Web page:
On Thursday, Derek Chauvin, a former Minneapolis police officer, was sentenced to 21 years in prison for violating George Floyd’s civil rights, according to the U.S. Department of Justice.

The news: A federal judge ruled that Chauvin should spend 21 years in federal prison for violating Floyd’s civil rights in 2020.

  • The judge gave Chauvin credit for the seven months he had already served, which brings his sentence to 245 months, according to KARE 11 in Minneapolis.
  • “I really don’t know why you did what you did,” Judge Paul Magnuson told Chauvin. “But to put your knee on another person’s neck until they expire is simply wrong and for that conduct you must be substantially punished.”

A look back: Chauvin pleaded guilty to the charge in December, admitting that he violated Floyd’s rights. The judge accepted this plea deal in May, relieving him of a life sentence, according to the Deseret News.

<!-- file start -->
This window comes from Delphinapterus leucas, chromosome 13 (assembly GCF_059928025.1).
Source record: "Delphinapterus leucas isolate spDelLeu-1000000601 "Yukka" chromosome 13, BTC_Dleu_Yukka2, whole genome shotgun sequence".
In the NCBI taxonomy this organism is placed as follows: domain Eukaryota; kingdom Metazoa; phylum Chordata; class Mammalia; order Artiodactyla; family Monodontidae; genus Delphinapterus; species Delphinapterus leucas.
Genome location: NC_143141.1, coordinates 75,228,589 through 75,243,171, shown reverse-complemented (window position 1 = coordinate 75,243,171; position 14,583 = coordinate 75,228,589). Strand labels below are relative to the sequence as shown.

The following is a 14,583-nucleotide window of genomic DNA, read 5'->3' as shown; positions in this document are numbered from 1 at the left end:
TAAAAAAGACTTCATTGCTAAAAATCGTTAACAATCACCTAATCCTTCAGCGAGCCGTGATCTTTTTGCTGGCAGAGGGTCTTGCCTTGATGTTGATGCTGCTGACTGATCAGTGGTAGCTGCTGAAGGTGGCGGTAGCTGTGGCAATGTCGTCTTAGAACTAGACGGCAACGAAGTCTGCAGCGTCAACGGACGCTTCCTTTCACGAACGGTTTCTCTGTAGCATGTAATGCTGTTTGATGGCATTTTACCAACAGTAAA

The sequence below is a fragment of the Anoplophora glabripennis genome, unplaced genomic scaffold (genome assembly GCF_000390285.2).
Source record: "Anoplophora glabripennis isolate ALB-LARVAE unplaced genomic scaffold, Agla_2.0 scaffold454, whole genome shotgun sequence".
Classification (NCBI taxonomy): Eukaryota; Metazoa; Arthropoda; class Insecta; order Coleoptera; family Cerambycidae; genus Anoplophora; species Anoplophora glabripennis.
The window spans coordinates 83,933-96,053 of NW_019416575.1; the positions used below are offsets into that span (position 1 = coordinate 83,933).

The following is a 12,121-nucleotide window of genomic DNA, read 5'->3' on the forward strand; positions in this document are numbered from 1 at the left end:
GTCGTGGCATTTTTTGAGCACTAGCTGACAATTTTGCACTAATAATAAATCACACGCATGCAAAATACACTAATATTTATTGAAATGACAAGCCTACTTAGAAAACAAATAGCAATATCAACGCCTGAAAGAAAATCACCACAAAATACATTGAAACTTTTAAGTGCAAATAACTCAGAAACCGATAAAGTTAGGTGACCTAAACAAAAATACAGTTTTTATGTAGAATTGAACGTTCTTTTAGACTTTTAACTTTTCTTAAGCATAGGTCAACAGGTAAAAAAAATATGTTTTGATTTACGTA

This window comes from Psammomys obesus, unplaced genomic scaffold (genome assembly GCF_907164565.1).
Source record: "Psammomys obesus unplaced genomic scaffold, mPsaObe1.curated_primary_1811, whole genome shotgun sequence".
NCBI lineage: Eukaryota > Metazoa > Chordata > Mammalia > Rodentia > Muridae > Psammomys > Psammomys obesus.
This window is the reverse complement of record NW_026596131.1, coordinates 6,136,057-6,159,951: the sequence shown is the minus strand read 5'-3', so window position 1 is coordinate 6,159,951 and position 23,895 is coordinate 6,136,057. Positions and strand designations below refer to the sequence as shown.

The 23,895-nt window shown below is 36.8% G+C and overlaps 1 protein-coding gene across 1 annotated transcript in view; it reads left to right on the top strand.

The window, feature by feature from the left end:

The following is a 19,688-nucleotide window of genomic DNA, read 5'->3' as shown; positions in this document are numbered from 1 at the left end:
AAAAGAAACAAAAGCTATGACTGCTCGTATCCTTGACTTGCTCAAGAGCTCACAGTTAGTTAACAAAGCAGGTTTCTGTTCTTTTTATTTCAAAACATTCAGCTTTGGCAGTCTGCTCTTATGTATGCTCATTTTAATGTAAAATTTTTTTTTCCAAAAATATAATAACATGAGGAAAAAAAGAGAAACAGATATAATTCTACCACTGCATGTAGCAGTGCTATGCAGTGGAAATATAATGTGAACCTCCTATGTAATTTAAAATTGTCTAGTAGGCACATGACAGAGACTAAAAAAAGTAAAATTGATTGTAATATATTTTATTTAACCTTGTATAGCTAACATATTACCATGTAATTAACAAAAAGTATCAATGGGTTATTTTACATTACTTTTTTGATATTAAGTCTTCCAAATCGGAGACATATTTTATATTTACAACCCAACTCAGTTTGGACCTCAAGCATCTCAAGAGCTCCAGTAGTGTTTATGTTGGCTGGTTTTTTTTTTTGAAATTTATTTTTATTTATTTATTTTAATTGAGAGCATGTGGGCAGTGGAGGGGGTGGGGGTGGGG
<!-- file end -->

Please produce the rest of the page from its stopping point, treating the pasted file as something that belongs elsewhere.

• This sentence only applies on the federal level. Chauvin will also be concurrently serving a 22.5-year sentence in Minnesota for Floyd’s murder, per the Deseret News.
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Details: In addition, the former officer also pleaded guilty to violating the civil rights of a 14-year-old in 2017, according to CNN.

  • Chauvin addressed Floyd’s children during the hearing, saying, “I wish them all the best in their life and that they’ll have excellent guidance in the rest of their life.”

What they’re saying: “In no uncertain terms, George Floyd should be alive today,” said Assistant Attorney General Kristen Clarke for the Justice Department’s Civil Rights Division, in a press release from the Justice Department.

  • “Derek Chauvin abandoned his sworn oath to uphold the sanctity of life when he callously took George Floyd’s life and when he violently assaulted a 14-year-old child,” said U.S. Attorney Andrew M. Luger for the District of Minnesota. “Chauvin’s actions constituted a grave abuse of police authority and a clear violation of these individuals’ civil rights. To the victims, their families, and to the broader community: although the harm that Chauvin caused will never be erased, today’s sentence of more than 20 years in prison represents a measure of justice and accountability.”